Brimming with exciting new talent, How to Tell You’re A Douchebag is a fresh, buoyant, super-sexy comedy delivered with a twist for a generation addicted to their screens and digital accounts. First-time feature director, Tahir Jetter, intelligently retools old rom-com formulas to give us this smart and meaningful tale of a misogynist who falls in love.
A filmmaker introduces us to the subject of his documentary—the beautiful Jacqueline Dumont, a young Frenchwoman who claims to have uncovered a covert assassination conspiracy. While unsure of the eccentric Jacqueline’s veracity, the filmmaker nonetheless enlists a couple of interns and heads to the holistic retreat in Argentina where she’s hiding out, to explore her claims and film her story. Upon arrival, the filmmaker begins to doubt the worthwhileness of his venture but finds reasons to hope that he might actually be capturing something big, something real, with his increasingly makeshift film.
Driven by Wyatt Cenac’s drily witty performance as the unnamed filmmaker, Jacqueline (Argentine) is a hilarious, low-key misadventure, that also insightfully explores a director’s ambiguous relationship to his craft and continually turns its political thriller underpinnings on their head. First-time feature director Bernardo Britto (a Jury Prize winner for the 2014 Sundance Film Festival short Yearbook) makes fresh use of the mockumentary format to create a film playful in both form and content that reflects the uncertainties and hopefulness inherent in every artistic endeavor.
Teenage buddies Cisco, Boobie, Junior, and Patty Cake skateboard the streets of Cleveland, Ohio, dreaming of getting discovered by a sponsor and skating their way out of poverty. That is until the boys discover a bag full of pills in the back of a stolen car. Cisco’s entrepreneurial instincts take over, and in a flash, their lives get better. But no one counted on having to come face to face with the cold, calculating, and notorious drug queen pin, “Momma,” who runs the toughest gang in town.
Director Steven Caple Jr. makes an auspicious debut with this atmospheric film filled with pitch-perfect performances by an ensemble cast, including newcomer Jorge Lendeborg Jr., Erykah Badu, Machine Gun Kelly, Michael Kenneth Williams, and Linda Emond, who is bone chilling as Momma. More than a crime drama, The Land is a beautifully rendered story about friendship, values, and what it means for disaffected youth to come of age on the streets of Cleveland.
Hip-hop artist Nas will executive produce the indie drama and produce the film’s soundtrack.
When Bo, a handsome and gifted high school student, suddenly becomes the sole caretaker for his little sister, Tina, he foregoes college to dedicate his talents to the craft of magic. He wows audiences as a street magician but still has to make ends meet, so he cleverly uses his skills to peddle drugs for the local dealer, Angelo. However when Bo falls for Holly, an adorable teenager in need of support, he decides to get out of the drug business, causing Angelo to threaten his family. Bo must now rely on his sleight of hand and brilliant mind to save the day.
Sleight is a smart and refreshing film that delivers a thrilling and irresistible mix of romance, urban drama, and magical super-heroism. Glistening with warmth, charm, and indelible performances by a fresh young cast, JD Dillard’s debut feature is a shining example of inventive indie filmmaking at its best.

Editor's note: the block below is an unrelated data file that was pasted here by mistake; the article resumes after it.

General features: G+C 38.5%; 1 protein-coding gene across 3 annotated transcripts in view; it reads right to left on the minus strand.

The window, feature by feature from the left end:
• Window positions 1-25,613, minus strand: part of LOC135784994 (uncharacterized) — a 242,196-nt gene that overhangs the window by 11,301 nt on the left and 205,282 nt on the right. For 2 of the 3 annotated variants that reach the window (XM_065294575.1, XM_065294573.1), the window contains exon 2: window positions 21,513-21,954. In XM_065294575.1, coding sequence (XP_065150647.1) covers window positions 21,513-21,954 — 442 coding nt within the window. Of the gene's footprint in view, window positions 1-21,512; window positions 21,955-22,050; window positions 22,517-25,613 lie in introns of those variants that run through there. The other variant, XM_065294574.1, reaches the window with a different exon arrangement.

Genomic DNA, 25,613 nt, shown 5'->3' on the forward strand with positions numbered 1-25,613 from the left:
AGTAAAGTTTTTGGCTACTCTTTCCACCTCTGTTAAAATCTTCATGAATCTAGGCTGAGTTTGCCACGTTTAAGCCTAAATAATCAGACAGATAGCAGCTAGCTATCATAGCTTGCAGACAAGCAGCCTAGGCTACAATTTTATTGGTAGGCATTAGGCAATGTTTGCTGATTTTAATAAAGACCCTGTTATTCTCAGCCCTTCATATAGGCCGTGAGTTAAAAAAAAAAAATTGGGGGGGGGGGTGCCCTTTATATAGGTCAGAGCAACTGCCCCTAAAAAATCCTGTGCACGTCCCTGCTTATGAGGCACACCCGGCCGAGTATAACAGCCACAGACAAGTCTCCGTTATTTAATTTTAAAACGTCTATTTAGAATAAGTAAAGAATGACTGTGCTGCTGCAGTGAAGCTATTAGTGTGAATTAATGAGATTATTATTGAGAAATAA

Eubanks (Danny Glover), an old-school pig farmer from Georgia on the brink of losing his family farm, sets off on a road trip with Howard, his beloved and very large pig. As they make their way across the border to Mexico to find “Howie” a new home, Eubanks’ drinking and deteriorating health begin to take a toll, derailing their plans. His estranged daughter, Eunice (Maya Rudolph), is forced to join them on their adventure. Driven by strong convictions and stubbornness in his old ways, Eubanks attempts to make peace through his devotion to Howie and desire to mend his broken relationships.
Director Diego Luna tackles the old and new in an age of global markets, factory farming, and disposable relationships. Luna’s poetic postcard road film to Mexico, guided by a soundtrack evoking the South and old rock ‘n’ roll, is lyrically photographed following the gorgeously overgrown, winding roads of Central America. Luna trusts his audience, letting the story unfold in a bold, un-expository way, allowing tour-de-force performances by Glover, Rudolph, and, of course, Howie the pig.
With 1980s Dublin mired in recession, Conor’s parents move him from a comfortable private school to a rough inner-city public school where the scrappy 14-year-old forms a band. Mentored by his older brother, a dropout who’s hip to cool tunes, Conor starts to compose lyrics and the glam-ish band finds its “no covers” groove. Renaming himself Cosmo, he convinces the mysterious, über-cool Raphina to star in their music videos (and tries to win her heart in the process).
John Carney, whose musical passion and DIY vibe refreshed a genre with Once and Begin Again, spins a loosely autobiographical story in which music again offers a refuge–from school and family strife. He spent over a year collaborating on original music (a throwback to ‘80s vibrancy) that’s catchy but plausible for a youth band, and his talented cast plays it like they mean it. Carney’s nostalgia isn’t only for a bygone Dublin and its soundtrack, but for that moment when you pour your heart into something, and it can mean everything to you. When songs can save your life.
Emboldened by a giant block party on the evening of their high school prom, a group of students enters the night with the hope of transcending their rural town and the industrial landscape that surrounds them.
Perspective 2: The Misdemeanor
Rose Troche and Morris May return to the Festival (after Perspective, Chapter 1: The Party, 2015 Sundance Film Festival) with the second chapter of their powerful live-action Perspective series. When two young men are stopped by New York City police officers, a simple misdemeanor spirals out of control, turning the situation rapidly antagonistic. With each party suspecting the other, no one is able to stop the chain of events that follows.